Conservatives to gain landslide election win if voters aged 18 to 24 stay away
The Conservatives could win a majority of more than 100 seats in the General Election if the difference in turnout between young and old voters mirrors the 2015 contest, new figures show.
The findings come as time is running out for people to register to vote in the election, with the deadline for applications at 11.59pm on Monday.
New analysis by the Press Association found that Theresa May might enjoy one of the biggest Tory landslides in modern history if people aged 18 to 24 stay away from the polls in similar numbers to 2015, when only around four in 10 voted, compared with more than three-quarters of people aged 55 and above.
The PA's projection of the result, based on the latest opinion polls and using demographic data modelled on the 2015 election, shows the Conservatives on 47% and Labour on 29%, with the Liberal Democrats on 10% and Ukip on 6%.
On a uniform swing across the country, these kinds of vote shares would give the Conservatives a majority close to 120 seats.
But if turnout on June 8 among younger voters rises to the same sort of levels typically seen among the elderly, the projection changes to a Tory majority of 60 to 70 seats.
Even if turnout rose to a notional 100% among all voters aged 18 to 44, the projection still points to a Tory win, however.
The PA's investigation also found that:
:: If turnout at this election was the exact reverse of that in 2015 and was highest among 18 to 24-year-olds, the outcome could be a Conservative majority of 20 to 30 seats.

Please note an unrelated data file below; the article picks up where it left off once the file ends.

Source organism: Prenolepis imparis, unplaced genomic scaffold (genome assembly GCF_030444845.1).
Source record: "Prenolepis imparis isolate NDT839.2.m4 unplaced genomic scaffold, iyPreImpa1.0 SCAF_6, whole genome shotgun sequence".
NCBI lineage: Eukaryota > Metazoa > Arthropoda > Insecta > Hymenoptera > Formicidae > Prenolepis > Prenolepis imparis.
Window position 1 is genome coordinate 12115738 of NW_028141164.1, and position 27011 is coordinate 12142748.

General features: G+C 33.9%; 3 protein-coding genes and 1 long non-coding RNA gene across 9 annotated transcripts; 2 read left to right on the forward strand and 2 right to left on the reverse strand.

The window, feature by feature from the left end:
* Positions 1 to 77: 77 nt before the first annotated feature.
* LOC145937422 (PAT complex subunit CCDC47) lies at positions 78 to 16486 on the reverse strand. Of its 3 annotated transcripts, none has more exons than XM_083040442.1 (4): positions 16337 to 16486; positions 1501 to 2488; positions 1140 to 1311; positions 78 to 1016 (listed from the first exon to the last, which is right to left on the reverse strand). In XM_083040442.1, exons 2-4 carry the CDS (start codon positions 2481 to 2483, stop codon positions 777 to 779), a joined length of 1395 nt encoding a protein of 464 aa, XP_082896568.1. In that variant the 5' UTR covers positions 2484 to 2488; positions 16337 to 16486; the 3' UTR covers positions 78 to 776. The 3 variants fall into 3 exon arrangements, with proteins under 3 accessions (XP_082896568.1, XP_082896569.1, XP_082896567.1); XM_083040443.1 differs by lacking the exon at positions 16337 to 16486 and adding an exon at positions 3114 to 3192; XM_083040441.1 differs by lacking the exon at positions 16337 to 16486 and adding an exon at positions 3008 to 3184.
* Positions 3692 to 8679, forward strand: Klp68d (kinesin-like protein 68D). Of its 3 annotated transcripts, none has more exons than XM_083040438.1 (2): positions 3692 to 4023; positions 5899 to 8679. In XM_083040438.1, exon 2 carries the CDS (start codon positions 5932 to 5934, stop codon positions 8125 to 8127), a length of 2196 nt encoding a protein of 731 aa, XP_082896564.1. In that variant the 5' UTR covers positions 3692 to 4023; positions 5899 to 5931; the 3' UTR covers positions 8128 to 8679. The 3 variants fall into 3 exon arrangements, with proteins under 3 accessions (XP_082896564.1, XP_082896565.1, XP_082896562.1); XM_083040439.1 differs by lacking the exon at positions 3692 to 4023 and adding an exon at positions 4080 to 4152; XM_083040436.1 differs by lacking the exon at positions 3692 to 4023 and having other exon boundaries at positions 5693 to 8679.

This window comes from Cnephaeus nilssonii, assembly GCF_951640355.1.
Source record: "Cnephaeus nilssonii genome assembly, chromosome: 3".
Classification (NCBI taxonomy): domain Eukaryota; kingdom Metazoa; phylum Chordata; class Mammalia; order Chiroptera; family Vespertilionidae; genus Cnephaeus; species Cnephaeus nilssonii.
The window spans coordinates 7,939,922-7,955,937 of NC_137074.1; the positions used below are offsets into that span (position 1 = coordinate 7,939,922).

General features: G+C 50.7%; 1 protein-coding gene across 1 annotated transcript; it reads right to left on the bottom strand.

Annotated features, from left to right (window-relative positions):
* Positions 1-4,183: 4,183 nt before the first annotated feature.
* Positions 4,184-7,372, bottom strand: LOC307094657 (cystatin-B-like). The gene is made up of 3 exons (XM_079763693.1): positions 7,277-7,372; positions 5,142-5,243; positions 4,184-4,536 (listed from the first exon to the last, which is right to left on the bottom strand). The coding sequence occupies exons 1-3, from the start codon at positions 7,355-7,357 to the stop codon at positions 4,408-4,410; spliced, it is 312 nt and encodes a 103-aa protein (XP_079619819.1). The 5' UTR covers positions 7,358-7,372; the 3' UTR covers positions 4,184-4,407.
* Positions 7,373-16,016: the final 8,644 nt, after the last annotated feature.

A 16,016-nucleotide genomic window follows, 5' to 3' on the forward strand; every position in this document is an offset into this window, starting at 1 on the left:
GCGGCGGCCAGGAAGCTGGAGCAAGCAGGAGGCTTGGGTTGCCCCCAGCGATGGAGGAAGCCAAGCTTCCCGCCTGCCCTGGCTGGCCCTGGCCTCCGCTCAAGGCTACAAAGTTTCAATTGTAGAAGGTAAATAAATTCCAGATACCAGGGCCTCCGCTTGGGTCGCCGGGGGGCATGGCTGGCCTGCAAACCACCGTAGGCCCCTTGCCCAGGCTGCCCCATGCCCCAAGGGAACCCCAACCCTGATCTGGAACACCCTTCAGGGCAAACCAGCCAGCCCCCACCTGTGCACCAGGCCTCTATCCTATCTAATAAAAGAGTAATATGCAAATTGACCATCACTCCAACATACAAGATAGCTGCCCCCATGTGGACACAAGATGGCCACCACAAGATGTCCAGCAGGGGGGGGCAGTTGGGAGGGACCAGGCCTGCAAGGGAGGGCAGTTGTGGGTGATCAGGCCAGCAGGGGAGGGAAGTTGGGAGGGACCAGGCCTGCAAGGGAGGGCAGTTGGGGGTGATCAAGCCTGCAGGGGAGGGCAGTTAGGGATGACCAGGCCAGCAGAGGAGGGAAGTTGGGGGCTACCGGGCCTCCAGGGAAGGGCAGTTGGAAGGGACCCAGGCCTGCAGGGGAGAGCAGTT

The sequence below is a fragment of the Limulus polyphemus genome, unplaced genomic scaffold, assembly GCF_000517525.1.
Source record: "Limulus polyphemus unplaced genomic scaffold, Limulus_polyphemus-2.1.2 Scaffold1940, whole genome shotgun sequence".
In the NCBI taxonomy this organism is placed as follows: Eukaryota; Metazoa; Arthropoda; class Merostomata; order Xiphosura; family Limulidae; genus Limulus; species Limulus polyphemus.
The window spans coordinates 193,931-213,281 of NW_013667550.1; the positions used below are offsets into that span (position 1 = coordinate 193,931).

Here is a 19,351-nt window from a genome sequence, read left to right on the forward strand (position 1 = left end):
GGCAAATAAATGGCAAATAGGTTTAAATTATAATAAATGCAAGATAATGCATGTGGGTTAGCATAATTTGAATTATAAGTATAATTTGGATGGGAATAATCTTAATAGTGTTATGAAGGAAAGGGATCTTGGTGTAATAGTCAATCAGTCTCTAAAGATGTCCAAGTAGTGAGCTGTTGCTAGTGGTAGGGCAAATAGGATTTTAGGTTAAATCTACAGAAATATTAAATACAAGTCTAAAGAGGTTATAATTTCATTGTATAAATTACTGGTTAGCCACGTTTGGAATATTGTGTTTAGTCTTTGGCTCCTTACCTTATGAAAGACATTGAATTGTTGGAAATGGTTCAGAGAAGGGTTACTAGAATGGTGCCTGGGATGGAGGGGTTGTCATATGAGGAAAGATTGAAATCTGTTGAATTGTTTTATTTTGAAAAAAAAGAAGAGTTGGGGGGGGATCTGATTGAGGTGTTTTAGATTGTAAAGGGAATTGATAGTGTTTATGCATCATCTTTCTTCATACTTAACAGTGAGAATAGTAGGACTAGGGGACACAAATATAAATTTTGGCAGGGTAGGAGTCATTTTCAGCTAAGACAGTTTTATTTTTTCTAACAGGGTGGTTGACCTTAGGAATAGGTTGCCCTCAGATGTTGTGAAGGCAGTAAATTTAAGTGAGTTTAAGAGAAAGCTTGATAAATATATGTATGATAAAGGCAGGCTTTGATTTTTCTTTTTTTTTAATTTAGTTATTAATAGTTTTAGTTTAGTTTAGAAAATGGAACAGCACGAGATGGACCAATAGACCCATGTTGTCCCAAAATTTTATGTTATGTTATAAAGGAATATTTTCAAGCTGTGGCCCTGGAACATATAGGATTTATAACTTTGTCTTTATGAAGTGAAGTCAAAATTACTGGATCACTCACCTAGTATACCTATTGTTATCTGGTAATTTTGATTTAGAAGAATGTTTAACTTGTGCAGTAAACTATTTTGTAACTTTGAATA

:: All projections show Ukip winning no constituencies at the General Election, while the Lib Dems could make a net gain of up to four seats.
:: No scenario, based on current opinion polls, produces an outcome where Labour has a majority in the new parliament.
For Jeremy Corbyn to have a chance at becoming prime minister, his party would appear to need a much higher turnout among young people, where Labour support is strongest, plus a general increase in popularity across all age ranges.
Turnout among 18 to 24-year-olds at the 2015 General Election was estimated to be just 43%, compared with 77% of 55 to 64-year-olds and 78% of people aged 65 and over.
This year's election campaign has seen a number of attempts to encourage more young people to vote, including traditional methods, such as publicity campaigns at universities, and online gimmicks, such as a voter-registration themed filter on the photo-messaging service Snapchat.
More than two million applications to vote have been made since the snap election was announced, although not all of these will be new applicants or people who are eligible to vote.
Anyone who is not registered to vote has until midnight to apply online at gov.uk/register-to-vote.
The Electoral Commission told the Press Association: "With the registration deadline in sight, the commission is advising everyone who has not yet registered to do so as soon as possible to ensure that they can have their say on 8 June."
For more information, visit electoralcommission.org.uk.
:: The PA's analysis is based on all polls published during the past four weeks by ComRes, ICM, Ipsos-MORI, Opinium, and YouGov. It uses estimates of the size of the electorate and the population from the Electoral Commission and the Office for National Statistics.